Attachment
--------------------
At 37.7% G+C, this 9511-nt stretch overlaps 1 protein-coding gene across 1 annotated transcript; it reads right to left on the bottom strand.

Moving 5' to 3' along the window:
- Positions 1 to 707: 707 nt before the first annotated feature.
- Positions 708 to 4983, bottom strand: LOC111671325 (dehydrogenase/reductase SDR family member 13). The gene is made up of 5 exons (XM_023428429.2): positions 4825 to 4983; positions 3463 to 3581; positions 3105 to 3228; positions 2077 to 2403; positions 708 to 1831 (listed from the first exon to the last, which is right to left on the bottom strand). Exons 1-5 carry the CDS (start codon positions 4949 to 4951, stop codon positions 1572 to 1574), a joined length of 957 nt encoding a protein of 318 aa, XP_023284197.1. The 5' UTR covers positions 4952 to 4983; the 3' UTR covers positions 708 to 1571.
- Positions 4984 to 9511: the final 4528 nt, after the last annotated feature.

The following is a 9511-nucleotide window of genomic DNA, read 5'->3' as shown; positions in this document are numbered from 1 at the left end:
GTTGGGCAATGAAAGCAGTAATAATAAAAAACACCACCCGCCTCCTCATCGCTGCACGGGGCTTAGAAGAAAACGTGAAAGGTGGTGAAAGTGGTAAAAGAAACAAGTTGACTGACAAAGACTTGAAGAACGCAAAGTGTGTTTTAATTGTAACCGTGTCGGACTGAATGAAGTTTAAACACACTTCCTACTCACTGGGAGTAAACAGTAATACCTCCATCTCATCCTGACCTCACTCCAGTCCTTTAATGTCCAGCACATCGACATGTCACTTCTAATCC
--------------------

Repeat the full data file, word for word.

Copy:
At 37.7% G+C, this 9511-nt stretch overlaps 1 protein-coding gene across 1 annotated transcript; it reads right to left on the bottom strand.

Moving 5' to 3' along the window:
- Positions 1 to 707: 707 nt before the first annotated feature.
- Positions 708 to 4983, bottom strand: LOC111671325 (dehydrogenase/reductase SDR family member 13). The gene is made up of 5 exons (XM_023428429.2): positions 4825 to 4983; positions 3463 to 3581; positions 3105 to 3228; positions 2077 to 2403; positions 708 to 1831 (listed from the first exon to the last, which is right to left on the bottom strand). Exons 1-5 carry the CDS (start codon positions 4949 to 4951, stop codon positions 1572 to 1574), a joined length of 957 nt encoding a protein of 318 aa, XP_023284197.1. The 5' UTR covers positions 4952 to 4983; the 3' UTR covers positions 708 to 1571.
- Positions 4984 to 9511: the final 4528 nt, after the last annotated feature.

The following is a 9511-nucleotide window of genomic DNA, read 5'->3' as shown; positions in this document are numbered from 1 at the left end:
GTTGGGCAATGAAAGCAGTAATAATAAAAAACACCACCCGCCTCCTCATCGCTGCACGGGGCTTAGAAGAAAACGTGAAAGGTGGTGAAAGTGGTAAAAGAAACAAGTTGACTGACAAAGACTTGAAGAACGCAAAGTGTGTTTTAATTGTAACCGTGTCGGACTGAATGAAGTTTAAACACACTTCCTACTCACTGGGAGTAAACAGTAATACCTCCATCTCATCCTGACCTCACTCCAGTCCTTTAATGTCCAGCACATCGACATGTCACTTCTAATCC